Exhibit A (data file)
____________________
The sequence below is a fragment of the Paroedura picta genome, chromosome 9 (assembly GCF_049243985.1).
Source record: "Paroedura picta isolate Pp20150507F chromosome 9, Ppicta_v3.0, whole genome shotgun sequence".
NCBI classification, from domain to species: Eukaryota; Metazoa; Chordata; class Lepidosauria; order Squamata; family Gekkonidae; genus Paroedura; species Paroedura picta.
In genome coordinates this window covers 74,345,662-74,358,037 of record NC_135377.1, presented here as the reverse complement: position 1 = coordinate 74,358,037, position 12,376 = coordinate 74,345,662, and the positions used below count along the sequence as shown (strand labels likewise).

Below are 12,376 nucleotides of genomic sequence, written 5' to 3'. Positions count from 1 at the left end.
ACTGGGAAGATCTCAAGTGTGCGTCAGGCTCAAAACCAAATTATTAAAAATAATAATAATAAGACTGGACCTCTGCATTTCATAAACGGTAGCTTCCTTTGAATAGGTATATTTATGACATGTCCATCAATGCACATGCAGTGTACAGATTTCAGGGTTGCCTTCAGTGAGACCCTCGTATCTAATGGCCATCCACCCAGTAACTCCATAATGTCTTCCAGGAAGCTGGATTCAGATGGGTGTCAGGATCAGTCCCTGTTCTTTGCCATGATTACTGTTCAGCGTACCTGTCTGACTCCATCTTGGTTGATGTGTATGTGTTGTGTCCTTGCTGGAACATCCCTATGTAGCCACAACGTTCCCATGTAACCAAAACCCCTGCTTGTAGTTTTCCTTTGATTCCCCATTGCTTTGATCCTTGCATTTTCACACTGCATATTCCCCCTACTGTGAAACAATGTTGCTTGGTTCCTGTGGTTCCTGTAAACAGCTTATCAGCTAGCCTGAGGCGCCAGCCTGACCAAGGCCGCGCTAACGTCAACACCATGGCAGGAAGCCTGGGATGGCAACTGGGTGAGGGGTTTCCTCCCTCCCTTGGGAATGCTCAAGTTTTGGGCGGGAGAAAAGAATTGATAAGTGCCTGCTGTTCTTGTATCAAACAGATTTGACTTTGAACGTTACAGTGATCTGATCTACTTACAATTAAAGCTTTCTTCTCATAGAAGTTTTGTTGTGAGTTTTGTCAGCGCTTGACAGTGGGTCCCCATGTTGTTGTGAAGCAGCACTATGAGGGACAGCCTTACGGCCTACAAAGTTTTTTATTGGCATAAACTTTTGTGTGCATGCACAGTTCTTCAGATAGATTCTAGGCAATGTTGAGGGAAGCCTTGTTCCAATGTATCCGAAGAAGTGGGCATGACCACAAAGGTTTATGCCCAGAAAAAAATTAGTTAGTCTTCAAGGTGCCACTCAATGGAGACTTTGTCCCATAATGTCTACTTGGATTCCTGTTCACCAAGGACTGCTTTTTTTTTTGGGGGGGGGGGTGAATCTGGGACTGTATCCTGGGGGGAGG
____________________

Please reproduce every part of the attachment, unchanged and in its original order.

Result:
The sequence below is a fragment of the Paroedura picta genome, chromosome 9 (assembly GCF_049243985.1).
Source record: "Paroedura picta isolate Pp20150507F chromosome 9, Ppicta_v3.0, whole genome shotgun sequence".
NCBI classification, from domain to species: Eukaryota; Metazoa; Chordata; class Lepidosauria; order Squamata; family Gekkonidae; genus Paroedura; species Paroedura picta.
In genome coordinates this window covers 74,345,662-74,358,037 of record NC_135377.1, presented here as the reverse complement: position 1 = coordinate 74,358,037, position 12,376 = coordinate 74,345,662, and the positions used below count along the sequence as shown (strand labels likewise).

Below are 12,376 nucleotides of genomic sequence, written 5' to 3'. Positions count from 1 at the left end.
ACTGGGAAGATCTCAAGTGTGCGTCAGGCTCAAAACCAAATTATTAAAAATAATAATAATAAGACTGGACCTCTGCATTTCATAAACGGTAGCTTCCTTTGAATAGGTATATTTATGACATGTCCATCAATGCACATGCAGTGTACAGATTTCAGGGTTGCCTTCAGTGAGACCCTCGTATCTAATGGCCATCCACCCAGTAACTCCATAATGTCTTCCAGGAAGCTGGATTCAGATGGGTGTCAGGATCAGTCCCTGTTCTTTGCCATGATTACTGTTCAGCGTACCTGTCTGACTCCATCTTGGTTGATGTGTATGTGTTGTGTCCTTGCTGGAACATCCCTATGTAGCCACAACGTTCCCATGTAACCAAAACCCCTGCTTGTAGTTTTCCTTTGATTCCCCATTGCTTTGATCCTTGCATTTTCACACTGCATATTCCCCCTACTGTGAAACAATGTTGCTTGGTTCCTGTGGTTCCTGTAAACAGCTTATCAGCTAGCCTGAGGCGCCAGCCTGACCAAGGCCGCGCTAACGTCAACACCATGGCAGGAAGCCTGGGATGGCAACTGGGTGAGGGGTTTCCTCCCTCCCTTGGGAATGCTCAAGTTTTGGGCGGGAGAAAAGAATTGATAAGTGCCTGCTGTTCTTGTATCAAACAGATTTGACTTTGAACGTTACAGTGATCTGATCTACTTACAATTAAAGCTTTCTTCTCATAGAAGTTTTGTTGTGAGTTTTGTCAGCGCTTGACAGTGGGTCCCCATGTTGTTGTGAAGCAGCACTATGAGGGACAGCCTTACGGCCTACAAAGTTTTTTATTGGCATAAACTTTTGTGTGCATGCACAGTTCTTCAGATAGATTCTAGGCAATGTTGAGGGAAGCCTTGTTCCAATGTATCCGAAGAAGTGGGCATGACCACAAAGGTTTATGCCCAGAAAAAAATTAGTTAGTCTTCAAGGTGCCACTCAATGGAGACTTTGTCCCATAATGTCTACTTGGATTCCTGTTCACCAAGGACTGCTTTTTTTTTTGGGGGGGGGGGTGAATCTGGGACTGTATCCTGGGGGGAGG